General Divisibility Theory

Introduction

All odd numbers take the form k.2^{n} +1 for some k and n, with k odd. It so happens that any factors of a Fermat number F_{m} must take the form k.2^{n} +1 for some n such that n- m ³ 2. It also happens that there is a straightforward and easily implemented theorem for primality when k < 2^{n}. Primes of the form k.2^{n} +1 are called Robinson primes. The search for factors of Fermat numbers and the search for large primes in general give ample justification for a detailed investigation of the divisibility properties of odd numbers when in this form.

Prerequisites

The mathematical prerequisites are basic. We shall take for granted the Fundamental Theorem of Arithmetic, that is, given two (positive) integers a and b, there exist integers q and r such that a = qb + r where 0 £ r < b. We shall also use Fermat's Little Theorem, that is, for a prime p and integer q such that p does not divide q, we have q^{p- 1} º 1 mod p.

Method

For a particular value of k, we shall sieve over the exponent n. This means that we attempt to remove as many n as possible (in a given range) from consideration as primes by finding factors. In the following, k is always odd.

Definition

Fermat's Little Theorem tells us that for all odd primes p, we have 2^{p- 1} º 1 mod p. It is therefore obvious that there exists a minimal value e > 0, called the exponent of p to base 2, such that 2^{e} º 1 mod p and, for all 0 < f < e, 2^{f} ¹ 1 mod p. It is a straightforward corollary that e divides p- 1.

Theorem 1

For an odd prime p, if there exists r such that p divides k.2^{r} +1, then p divides k.2^{n} +1 if and only if n º r mod e, where e is the exponent of p to base 2.

Proof

By the Fundamental Theorem, there exists q such that n = qe + r. We then have k.2^{n} +1 º k.2^{qe+r} +1 º k.(2^{e})^{q}.2^{r} + 1 º k.2^{r} +1 º 0 mod p, as required. On the contrary, suppose there exists n ¹ r mod e such that p divides k.2^{n} +1. Then n = qe + r + s for some q and s, chosen so that 0 < s < e. Then k.2^{n} + 1 º k.2^{r}.2^{s} + 1 º 0 mod p. Since k.2^{r} º - 1 mod p, this implies that 2^{s} º 1 mod p, contradicting the minimality of e. Hence result.

Theorem 2

For an odd prime p and odd k, if p does not divide k, then p divides k.2^{r} +1 if and only if 2^{x} + k º 0 mod p for some x such that r + x º 0 mod e.

Proof

Suppose r exists. Choose q such that qe ³ r. We have k.2^{r} º - 1 º - 2^{qe} mod p. We can divide by 2^{r} to obtain

k º - 2^{qe- r} mod p. Take x = qe - r. On the contrary, suppose 2^{x} + k º 0 mod p. Then k º - 2^{x} mod p. Let r = qe - x for some q. We multiply both sides by 2- ^{x} to obtain k.2- ^{x} º - 1 mod p. Since 2^{qe} º 1 mod p, we can insert 2^{qe} and add 1 to either side to obtain k.2^{qe- x} + 1 º 0 mod p, that is, k.2^{r} + 1 º 0 mod p, as required. Hence result.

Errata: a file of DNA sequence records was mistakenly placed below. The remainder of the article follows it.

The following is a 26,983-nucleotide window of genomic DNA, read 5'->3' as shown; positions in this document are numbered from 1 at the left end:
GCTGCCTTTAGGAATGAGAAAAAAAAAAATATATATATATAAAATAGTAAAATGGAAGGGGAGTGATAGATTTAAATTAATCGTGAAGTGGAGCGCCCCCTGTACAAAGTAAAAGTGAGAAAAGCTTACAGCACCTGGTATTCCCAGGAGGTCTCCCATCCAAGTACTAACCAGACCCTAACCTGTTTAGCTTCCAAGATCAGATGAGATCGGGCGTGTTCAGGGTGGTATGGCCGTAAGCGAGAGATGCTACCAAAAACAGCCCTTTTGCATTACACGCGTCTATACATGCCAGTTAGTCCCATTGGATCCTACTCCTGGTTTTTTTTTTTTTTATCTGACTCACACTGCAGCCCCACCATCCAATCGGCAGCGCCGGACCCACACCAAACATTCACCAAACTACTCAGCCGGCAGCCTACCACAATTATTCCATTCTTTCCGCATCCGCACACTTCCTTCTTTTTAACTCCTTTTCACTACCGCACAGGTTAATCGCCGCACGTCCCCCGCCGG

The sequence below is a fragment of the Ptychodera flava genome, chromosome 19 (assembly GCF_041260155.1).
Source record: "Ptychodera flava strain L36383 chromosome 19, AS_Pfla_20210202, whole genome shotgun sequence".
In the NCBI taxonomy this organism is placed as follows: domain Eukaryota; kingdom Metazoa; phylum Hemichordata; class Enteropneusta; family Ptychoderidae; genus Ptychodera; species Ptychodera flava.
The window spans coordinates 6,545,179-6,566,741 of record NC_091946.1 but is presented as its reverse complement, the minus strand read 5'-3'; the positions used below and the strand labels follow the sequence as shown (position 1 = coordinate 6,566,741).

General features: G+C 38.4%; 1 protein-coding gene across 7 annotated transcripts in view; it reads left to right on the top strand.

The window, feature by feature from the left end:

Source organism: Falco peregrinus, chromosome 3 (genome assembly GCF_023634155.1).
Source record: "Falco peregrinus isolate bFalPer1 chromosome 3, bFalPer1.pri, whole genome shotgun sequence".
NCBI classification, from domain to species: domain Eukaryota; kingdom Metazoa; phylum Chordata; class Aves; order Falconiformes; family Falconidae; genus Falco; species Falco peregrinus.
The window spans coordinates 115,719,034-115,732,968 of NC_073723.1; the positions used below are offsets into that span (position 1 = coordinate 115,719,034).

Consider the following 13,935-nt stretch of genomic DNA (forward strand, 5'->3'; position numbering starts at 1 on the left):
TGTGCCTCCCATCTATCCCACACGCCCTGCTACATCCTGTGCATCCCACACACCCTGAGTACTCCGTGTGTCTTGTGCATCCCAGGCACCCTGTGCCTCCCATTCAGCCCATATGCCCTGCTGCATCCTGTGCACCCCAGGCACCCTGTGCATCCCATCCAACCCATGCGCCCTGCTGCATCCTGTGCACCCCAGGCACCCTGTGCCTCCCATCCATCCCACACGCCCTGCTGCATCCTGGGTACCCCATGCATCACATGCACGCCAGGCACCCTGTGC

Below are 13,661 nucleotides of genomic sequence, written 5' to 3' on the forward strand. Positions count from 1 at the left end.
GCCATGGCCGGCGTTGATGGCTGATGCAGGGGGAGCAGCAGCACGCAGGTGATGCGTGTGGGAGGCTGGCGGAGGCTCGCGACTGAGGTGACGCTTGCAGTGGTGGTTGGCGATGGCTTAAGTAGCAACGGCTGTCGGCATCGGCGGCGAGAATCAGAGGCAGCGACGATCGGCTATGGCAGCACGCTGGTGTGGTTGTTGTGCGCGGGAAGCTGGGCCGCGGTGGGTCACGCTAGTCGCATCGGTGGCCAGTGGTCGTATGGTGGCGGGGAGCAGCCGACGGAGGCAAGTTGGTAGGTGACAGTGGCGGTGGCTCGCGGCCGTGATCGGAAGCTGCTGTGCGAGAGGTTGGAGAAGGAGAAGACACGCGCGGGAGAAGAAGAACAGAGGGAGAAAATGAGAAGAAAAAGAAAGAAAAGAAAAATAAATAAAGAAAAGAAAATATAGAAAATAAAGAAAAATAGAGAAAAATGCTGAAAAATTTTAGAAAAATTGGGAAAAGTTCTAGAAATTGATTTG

Corollary 1

In Theorem 2, if r exists, it is unique mod e.

Proof

Suppose not. Then p divides both k.2^{r} +1 and k.2^{s} +1 for 0 £ r, s < e. Suppose s > r and let t = s - r. Then

0 º 2^{t}.(k.2^{r} +1) - (k.2^{s} +1) º (2^{t} - 1) mod p, that is 2^{t} º 1 mod p, which contradicts the minimality of e. Hence result.

Lemma 1

For an odd prime p, 2^{f} º 1 mod p if and only if f is a multiple of the exponent e of p to base 2. Thus 2^{f} - 1 factors into primes of exponent dividing f. This also means that the number of primes with a given exponent is finite.

Proof

Suppose 2^{f} º 1 mod p and let f = qe + r for some q and r, with 0 < r < e. Then 2^{f} º 2^{qe+r} º 2^{r} º 1 mod p, which contradicts the minimality of e. Thus r = 0. The contrary is immediate from the definition of e. Hence result.

The Nash Sieve

Given a fixed value of k, this sieve proceeds as follows. For each possible value of exponent e, up to a given limit, we identify the primes in the factorisation of 2^{e} - 1 that do not occur in the factorisation of any smaller number of this form. The primes so obtained are (all) those with exponent e by Lemma 1. We then check this set of primes to see if they divide any one of the numbers 2^{x} + k for 0 £ x < e. If p divides 2^{x} + k, then by definition p does not divide k, and we also let r = - x mod e. Then by Theorem 1, p divides k.2^{r} + 1 and so divides k.2^{n} + 1 for any n of the form qe + r where q > 0. The list of Nash congruences k.2^{r} + 1 º 0 mod p built up in this way, identified more simply by the pair (p,r), is called the Nash sieve (to whatever limit is placed on e). Chris Nash homepage. Theorem 2 is used in an actual implementation so that for each p being considered, we can check whether p divides either 2^{q} + k or k.2^{q} + 1 for q running from 0 to [e/2] and take r to be either - q mod e or q respectively. As soon as one or other of these divisions is true, the search for that p can be halted immediately by Corollary 1.

Implementation

The Nash-Jobling implementation of the Nash sieve, called psieve, avoids the burden of having to factorise 2^{e} - 1 by calculating the greatest common factor between 2^{e} - 1 and 2^{x} + k for 0 £ x < e, and extracting any new primes that appear. This program has a large number of optional parameters, relating to subjects that we shall be introducing from now on.